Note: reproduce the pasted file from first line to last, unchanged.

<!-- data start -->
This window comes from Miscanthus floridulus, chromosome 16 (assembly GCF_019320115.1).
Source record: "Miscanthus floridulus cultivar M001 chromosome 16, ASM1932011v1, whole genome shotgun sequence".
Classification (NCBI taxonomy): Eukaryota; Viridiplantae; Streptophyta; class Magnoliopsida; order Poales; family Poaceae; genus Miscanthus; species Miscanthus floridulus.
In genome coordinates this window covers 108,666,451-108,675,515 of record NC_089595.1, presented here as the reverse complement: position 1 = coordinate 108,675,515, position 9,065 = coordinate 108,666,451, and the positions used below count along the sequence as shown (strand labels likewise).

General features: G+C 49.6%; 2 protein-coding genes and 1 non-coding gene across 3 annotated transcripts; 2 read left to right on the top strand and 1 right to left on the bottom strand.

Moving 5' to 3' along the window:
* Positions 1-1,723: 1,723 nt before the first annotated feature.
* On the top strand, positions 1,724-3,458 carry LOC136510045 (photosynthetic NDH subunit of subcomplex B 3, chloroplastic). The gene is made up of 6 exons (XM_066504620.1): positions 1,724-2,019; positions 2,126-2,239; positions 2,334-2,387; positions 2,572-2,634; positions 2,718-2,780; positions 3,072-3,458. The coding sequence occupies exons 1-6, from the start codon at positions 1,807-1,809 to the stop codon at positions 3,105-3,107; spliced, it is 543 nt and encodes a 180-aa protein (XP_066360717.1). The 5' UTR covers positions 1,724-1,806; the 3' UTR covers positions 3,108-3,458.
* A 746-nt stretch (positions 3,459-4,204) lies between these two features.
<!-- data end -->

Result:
This window comes from Miscanthus floridulus, chromosome 16 (assembly GCF_019320115.1).
Source record: "Miscanthus floridulus cultivar M001 chromosome 16, ASM1932011v1, whole genome shotgun sequence".
Classification (NCBI taxonomy): Eukaryota; Viridiplantae; Streptophyta; class Magnoliopsida; order Poales; family Poaceae; genus Miscanthus; species Miscanthus floridulus.
In genome coordinates this window covers 108,666,451-108,675,515 of record NC_089595.1, presented here as the reverse complement: position 1 = coordinate 108,675,515, position 9,065 = coordinate 108,666,451, and the positions used below count along the sequence as shown (strand labels likewise).

General features: G+C 49.6%; 2 protein-coding genes and 1 non-coding gene across 3 annotated transcripts; 2 read left to right on the top strand and 1 right to left on the bottom strand.

Moving 5' to 3' along the window:
* Positions 1-1,723: 1,723 nt before the first annotated feature.
* On the top strand, positions 1,724-3,458 carry LOC136510045 (photosynthetic NDH subunit of subcomplex B 3, chloroplastic). The gene is made up of 6 exons (XM_066504620.1): positions 1,724-2,019; positions 2,126-2,239; positions 2,334-2,387; positions 2,572-2,634; positions 2,718-2,780; positions 3,072-3,458. The coding sequence occupies exons 1-6, from the start codon at positions 1,807-1,809 to the stop codon at positions 3,105-3,107; spliced, it is 543 nt and encodes a 180-aa protein (XP_066360717.1). The 5' UTR covers positions 1,724-1,806; the 3' UTR covers positions 3,108-3,458.
* A 746-nt stretch (positions 3,459-4,204) lies between these two features.